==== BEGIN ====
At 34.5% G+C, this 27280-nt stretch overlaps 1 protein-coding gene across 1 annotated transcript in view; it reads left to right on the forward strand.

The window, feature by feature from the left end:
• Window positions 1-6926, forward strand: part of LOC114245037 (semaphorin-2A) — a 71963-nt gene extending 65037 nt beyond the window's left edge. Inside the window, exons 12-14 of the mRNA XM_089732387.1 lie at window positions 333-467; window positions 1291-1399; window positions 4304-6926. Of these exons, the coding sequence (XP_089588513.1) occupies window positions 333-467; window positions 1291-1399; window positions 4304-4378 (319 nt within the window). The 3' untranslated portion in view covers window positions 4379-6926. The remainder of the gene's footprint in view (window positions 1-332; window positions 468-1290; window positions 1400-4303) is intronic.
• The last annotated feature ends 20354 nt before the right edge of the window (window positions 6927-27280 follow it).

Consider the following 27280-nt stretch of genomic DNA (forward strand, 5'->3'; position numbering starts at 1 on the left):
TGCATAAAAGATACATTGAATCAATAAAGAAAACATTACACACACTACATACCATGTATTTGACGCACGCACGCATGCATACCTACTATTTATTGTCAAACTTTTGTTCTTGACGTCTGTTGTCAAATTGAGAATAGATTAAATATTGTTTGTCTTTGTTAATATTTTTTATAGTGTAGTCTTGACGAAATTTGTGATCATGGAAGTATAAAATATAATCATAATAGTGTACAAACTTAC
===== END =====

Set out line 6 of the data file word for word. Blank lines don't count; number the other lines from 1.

TGCATAAAAGATACATTGAATCAATAAAGAAAACATTACACACACTACATACCATGTATTTGACGCACGCACGCATGCATACCTACTATTTATTGTCAAACTTTTGTTCTTGACGTCTGTTGTCAAATTGAGAATAGATTAAATATTGTTTGTCTTTGTTAATATTTTTTATAGTGTAGTCTTGACGAAATTTGTGATCATGGAAGTATAAAATATAATCATAATAGTGTACAAACTTAC